Set in the 1960's, high school student Toru Watanabe (Kenichi Matsuyama) loses his only friend Kizuki (Kengo Kora) after he commits suicide. Toru, now looking for a new life, enters a university in Tokyo. By chance, Toru meets Kizuki's ex-girlfriend Naoko (Rinko Kikuchi) in the university. They grow close because they both share the same loss. As Toru and Naoko grow even closer, Naoko's sense of loss also grows. After Naoko's 20th birthday, she leaves for a sanitarium in Kyoto. Watanabe, devastated by the situation, meets pure-hearted Midori (Kiko Mizuhara) during the spring semester. Midori looks like a small animal that just came into the world ...
Quite fair film, yet uneven. Sadness and loss are the most interesting bits in this film to me, who has never read Murakami; the tempo is too changing and the general feel of the film is uneven. I love the clothes, and the soundtrack is really interesting - go Johnny Greenwood. Still, some moody frames from the film stick with me in a good way.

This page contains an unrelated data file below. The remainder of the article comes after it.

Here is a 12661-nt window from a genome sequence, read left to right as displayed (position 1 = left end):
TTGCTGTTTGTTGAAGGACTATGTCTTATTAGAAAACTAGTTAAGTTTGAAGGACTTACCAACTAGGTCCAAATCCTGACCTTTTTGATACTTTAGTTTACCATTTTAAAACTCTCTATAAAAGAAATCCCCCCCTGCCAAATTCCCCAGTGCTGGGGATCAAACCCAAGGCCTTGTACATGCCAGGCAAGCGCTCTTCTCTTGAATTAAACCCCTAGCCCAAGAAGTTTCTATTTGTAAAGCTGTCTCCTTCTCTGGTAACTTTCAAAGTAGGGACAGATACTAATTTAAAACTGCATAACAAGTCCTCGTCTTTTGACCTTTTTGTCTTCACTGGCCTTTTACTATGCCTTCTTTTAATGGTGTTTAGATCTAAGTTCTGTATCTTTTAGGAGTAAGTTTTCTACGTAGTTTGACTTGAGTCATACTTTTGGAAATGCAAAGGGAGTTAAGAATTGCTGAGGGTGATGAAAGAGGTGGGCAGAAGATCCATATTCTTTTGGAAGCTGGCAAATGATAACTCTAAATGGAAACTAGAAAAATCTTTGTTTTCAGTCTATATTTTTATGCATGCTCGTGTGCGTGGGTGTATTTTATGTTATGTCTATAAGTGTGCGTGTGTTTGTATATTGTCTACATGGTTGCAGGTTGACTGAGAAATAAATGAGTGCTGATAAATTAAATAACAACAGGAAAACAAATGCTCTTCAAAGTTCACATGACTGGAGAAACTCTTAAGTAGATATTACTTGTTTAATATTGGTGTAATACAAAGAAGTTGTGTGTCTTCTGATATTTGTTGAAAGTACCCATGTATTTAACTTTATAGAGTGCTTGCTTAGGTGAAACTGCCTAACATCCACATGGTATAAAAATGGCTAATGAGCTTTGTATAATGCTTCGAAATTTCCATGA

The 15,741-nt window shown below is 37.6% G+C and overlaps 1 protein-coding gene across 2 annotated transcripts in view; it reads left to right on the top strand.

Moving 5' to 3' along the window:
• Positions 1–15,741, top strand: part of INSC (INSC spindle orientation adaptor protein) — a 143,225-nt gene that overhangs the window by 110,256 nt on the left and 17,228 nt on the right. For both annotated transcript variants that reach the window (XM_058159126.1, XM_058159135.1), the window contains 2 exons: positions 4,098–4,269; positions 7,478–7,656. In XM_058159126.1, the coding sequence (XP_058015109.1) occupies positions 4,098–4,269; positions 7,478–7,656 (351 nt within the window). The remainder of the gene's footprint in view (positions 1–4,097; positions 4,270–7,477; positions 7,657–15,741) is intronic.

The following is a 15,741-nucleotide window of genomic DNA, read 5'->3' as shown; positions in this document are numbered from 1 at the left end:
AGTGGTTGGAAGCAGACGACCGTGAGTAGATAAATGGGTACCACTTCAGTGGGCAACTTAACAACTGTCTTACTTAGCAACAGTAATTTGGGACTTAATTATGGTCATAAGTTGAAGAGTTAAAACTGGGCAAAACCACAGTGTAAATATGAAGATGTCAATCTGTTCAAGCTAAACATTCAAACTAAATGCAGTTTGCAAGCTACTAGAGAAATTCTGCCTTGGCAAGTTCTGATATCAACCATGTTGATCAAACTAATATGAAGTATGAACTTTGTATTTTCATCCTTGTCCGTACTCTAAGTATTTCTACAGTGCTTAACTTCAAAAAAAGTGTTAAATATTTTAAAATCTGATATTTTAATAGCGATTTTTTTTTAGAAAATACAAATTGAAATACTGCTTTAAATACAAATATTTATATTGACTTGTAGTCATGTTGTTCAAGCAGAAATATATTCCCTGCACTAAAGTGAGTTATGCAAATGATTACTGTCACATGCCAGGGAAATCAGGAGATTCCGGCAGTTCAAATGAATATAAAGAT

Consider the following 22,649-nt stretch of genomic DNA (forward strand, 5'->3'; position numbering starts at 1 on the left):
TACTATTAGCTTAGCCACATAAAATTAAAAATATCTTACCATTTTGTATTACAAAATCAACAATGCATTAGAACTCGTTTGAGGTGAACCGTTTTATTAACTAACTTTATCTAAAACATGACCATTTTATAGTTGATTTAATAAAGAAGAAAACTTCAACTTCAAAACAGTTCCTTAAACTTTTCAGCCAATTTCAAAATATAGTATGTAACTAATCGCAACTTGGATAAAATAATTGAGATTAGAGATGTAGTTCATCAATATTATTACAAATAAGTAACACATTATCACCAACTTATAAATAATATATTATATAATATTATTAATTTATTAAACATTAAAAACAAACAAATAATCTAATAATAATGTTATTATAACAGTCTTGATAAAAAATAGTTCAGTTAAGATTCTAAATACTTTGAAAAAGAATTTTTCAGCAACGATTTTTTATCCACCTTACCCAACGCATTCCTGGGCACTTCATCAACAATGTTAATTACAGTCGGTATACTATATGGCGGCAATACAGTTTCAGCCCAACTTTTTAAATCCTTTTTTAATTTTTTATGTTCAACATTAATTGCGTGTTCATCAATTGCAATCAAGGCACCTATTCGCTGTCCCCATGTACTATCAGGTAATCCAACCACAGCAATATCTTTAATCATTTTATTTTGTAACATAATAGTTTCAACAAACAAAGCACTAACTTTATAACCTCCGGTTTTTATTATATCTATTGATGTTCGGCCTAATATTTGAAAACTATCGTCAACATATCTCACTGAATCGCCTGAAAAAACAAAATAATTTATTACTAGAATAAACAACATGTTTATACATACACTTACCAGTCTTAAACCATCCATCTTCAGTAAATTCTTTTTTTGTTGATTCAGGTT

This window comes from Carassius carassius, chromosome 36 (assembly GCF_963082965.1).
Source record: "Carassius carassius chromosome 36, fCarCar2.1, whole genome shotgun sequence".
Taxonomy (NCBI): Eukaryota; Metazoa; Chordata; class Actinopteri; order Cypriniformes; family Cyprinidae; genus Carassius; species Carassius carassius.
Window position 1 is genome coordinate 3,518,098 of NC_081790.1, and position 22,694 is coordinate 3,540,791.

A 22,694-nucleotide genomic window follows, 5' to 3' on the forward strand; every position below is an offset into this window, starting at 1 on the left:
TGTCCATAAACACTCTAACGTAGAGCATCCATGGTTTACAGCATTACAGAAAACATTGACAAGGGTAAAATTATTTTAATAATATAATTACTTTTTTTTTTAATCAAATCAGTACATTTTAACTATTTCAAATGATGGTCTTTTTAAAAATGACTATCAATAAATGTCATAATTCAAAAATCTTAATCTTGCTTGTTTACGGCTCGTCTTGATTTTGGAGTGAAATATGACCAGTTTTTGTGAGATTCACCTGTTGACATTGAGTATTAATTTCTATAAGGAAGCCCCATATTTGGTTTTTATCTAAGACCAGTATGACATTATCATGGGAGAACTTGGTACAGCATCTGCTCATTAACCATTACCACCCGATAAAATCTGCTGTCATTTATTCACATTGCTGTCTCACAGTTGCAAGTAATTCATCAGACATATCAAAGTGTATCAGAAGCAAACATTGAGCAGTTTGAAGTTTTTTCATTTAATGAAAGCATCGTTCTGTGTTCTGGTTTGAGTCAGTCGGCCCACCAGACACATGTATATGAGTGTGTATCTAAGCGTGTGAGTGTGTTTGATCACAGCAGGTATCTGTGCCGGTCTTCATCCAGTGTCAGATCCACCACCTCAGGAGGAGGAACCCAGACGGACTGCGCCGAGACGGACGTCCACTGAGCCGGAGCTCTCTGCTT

There is something in the nature of director Tran Anh Hung, however, that seems to resist happy endings. In the emotional arc of his art, the high point seems to be bittersweet. It's swee... Read the review
You can blissfully zone out on the director's pretty pictures, which is a permissible indulgence when the pictures are as delicately alluring as they are here. Also, the performances of K... Read the review
This is a wonderful, passionate, well-nigh unforgettable adaptation of a great novel about the horrors of love, and the wonderful fact that at least some of us live through it and come ba... Read the review
A movie like Norwegian Wood is a peculiar case – its intentions are sterling, and it's hard to pinpoint any technical flaws. The problem, maybe, is that it's trying too hard; Tran has suc... Read the review
For a sex movie, Norwegian Wood is about as dry as a pocketful of sand. Even for a film set in a land that considers paper folding an exciting activity, this is dull stuff. Read the review
The film has the loose narrative structure of a quasi-poetic personal journal that is more a series of reflections than a cohesive story. Read the review
Admittedly lovely and heartfelt, Norwegian Wood is also hollow. Read the review